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How long does the chewing stage last?

I have a 16 month old lab/golden retriever mix. I've had her since she was 6 weeks old, and for the life of me I can't get her to stop chewing! She chews EVERYTHING except of course dog bones!! I've tried rawhide bones, bully sticks, those ones you put the treats in, etc. She loses interest real quick. She can chew through a plastic chew toy in less then a day (and those get expensive!). I keep her in a kennel during the day or else she'll chew everything (DD's stuffed animals, clothes, door frames, etc). How long does the chewing last? And any other ideas on what I can try to give her to chew that'll last more then 30 mins?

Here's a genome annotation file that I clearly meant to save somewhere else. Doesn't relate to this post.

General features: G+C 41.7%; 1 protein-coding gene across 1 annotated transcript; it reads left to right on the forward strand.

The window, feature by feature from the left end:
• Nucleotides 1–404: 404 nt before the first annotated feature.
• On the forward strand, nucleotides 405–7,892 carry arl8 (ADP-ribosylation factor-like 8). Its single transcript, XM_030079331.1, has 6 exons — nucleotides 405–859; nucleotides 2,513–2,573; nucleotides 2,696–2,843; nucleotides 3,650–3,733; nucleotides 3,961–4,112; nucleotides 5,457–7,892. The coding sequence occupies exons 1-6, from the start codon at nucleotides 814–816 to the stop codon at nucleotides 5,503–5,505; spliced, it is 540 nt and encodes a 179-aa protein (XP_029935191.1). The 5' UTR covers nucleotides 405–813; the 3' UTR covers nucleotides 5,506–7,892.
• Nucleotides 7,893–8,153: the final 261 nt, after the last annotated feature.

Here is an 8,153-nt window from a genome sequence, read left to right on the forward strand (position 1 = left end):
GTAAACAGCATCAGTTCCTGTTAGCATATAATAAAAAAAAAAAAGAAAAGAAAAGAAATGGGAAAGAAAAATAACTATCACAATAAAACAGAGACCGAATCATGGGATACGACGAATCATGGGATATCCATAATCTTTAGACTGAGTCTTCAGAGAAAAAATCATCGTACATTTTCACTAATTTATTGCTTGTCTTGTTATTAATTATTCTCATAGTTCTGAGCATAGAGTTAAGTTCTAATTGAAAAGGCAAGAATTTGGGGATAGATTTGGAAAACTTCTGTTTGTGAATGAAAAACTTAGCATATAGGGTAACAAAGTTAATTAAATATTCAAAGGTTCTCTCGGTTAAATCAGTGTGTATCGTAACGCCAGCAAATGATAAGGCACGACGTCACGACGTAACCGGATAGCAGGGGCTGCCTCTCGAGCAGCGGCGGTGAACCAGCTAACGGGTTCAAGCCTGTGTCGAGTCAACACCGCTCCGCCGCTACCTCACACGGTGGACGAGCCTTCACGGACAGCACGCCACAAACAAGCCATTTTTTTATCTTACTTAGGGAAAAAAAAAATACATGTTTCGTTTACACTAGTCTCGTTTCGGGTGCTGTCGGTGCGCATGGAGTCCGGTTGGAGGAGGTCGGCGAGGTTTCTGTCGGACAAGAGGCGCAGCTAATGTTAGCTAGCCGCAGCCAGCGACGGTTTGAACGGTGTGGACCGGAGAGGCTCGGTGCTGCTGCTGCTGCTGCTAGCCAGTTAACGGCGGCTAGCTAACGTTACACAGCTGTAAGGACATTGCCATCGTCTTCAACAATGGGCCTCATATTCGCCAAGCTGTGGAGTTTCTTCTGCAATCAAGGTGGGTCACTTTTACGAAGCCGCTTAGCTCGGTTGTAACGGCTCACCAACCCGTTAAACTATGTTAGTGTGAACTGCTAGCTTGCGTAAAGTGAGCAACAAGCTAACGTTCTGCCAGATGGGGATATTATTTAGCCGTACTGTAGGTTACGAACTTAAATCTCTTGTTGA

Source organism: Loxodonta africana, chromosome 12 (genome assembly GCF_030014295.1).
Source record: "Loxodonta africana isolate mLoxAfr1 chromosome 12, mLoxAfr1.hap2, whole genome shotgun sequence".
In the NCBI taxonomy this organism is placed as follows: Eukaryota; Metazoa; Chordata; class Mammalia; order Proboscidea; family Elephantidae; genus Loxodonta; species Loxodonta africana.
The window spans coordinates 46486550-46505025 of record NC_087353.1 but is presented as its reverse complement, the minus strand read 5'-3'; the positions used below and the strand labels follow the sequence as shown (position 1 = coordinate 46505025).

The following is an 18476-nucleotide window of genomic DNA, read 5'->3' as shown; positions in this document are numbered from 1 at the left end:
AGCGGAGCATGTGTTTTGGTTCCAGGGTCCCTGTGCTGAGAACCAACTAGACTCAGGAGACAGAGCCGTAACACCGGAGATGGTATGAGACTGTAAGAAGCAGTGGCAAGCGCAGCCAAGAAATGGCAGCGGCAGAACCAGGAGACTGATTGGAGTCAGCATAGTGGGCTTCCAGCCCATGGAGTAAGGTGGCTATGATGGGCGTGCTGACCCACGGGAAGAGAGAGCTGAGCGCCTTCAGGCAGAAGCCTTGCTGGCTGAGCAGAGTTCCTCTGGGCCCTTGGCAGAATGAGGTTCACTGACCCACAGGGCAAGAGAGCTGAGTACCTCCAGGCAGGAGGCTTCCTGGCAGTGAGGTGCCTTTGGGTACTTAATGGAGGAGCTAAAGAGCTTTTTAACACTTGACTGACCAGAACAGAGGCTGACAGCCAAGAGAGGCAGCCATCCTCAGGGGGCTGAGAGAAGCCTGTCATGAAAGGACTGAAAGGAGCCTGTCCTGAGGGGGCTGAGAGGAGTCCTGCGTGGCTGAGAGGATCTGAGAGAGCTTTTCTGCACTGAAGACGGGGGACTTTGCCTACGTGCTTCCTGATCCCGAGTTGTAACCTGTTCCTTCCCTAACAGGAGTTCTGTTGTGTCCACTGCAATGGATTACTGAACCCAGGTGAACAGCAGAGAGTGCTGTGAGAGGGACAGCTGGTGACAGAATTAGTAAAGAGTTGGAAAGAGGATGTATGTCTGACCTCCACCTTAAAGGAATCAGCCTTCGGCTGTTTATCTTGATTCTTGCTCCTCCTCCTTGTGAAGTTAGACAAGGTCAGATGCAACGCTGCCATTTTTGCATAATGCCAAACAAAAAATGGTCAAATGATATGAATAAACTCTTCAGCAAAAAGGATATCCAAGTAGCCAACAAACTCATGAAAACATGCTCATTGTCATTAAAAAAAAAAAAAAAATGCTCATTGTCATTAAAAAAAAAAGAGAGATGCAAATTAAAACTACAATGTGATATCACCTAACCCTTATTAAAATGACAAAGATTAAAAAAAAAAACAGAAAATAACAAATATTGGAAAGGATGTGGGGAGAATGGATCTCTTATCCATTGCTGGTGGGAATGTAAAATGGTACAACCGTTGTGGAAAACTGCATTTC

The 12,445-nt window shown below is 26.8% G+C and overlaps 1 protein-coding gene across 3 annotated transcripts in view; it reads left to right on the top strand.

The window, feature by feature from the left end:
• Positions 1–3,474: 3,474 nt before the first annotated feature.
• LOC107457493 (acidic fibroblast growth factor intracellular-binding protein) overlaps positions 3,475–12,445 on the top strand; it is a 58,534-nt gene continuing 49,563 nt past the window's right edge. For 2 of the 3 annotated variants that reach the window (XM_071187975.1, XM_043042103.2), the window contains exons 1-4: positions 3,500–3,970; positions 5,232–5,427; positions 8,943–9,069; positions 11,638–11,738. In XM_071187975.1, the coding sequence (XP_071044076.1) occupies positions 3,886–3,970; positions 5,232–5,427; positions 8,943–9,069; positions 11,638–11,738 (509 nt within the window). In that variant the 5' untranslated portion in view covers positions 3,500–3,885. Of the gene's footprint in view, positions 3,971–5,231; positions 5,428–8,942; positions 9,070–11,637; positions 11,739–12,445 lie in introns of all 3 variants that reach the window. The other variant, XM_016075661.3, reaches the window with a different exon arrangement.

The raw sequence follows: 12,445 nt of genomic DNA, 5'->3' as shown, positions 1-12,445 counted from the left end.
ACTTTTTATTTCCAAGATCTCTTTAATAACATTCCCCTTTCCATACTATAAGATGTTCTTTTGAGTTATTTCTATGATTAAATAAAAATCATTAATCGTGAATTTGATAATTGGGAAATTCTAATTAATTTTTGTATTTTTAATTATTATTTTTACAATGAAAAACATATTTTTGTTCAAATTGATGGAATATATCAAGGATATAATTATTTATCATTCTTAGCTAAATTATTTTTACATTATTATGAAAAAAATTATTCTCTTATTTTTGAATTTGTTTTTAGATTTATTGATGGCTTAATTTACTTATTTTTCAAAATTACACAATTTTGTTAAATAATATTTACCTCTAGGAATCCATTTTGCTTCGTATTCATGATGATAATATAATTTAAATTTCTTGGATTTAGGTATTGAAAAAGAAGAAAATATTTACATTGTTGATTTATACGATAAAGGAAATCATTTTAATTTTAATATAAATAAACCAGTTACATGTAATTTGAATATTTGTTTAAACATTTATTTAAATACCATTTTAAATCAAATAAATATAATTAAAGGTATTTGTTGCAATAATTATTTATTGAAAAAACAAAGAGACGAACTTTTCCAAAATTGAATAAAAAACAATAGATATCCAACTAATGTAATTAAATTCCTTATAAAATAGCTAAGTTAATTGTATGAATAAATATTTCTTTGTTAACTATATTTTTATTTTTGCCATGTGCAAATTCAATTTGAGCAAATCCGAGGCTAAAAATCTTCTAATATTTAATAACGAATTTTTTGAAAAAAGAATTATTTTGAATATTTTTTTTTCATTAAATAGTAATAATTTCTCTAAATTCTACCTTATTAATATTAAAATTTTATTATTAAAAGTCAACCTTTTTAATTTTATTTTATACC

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Asked by Ashlynnsmommy07 at 12:23 AM on Mar. 10, 2009 in Pets

Level 22 (12,667 Credits)
Answers (13)
  • DH just told me about this chew toy that is dangerous.

    I can't help you with a suggestion for the chewing, I'm sorry.

    Answer by timelessglass at 12:28 AM on Mar. 10, 2009

  • Mine is nearly three and stlll chews. I'm sure a trainer can teach you a way around it. We haven't been to one.

    Answer by gdiamante at 3:06 AM on Mar. 10, 2009

  • Most of the time I've found that the really heavy chewing is over with by the time they are about a year old. You have to be consistent, ALWAYS take away what they are chewing on (like the remote control, the cell phone, your hair brush, the book you were reading, your daughter's stuffed animal...) and replace it with something you DO want them to chew on.

    Answer by Anonymous at 7:51 AM on Mar. 10, 2009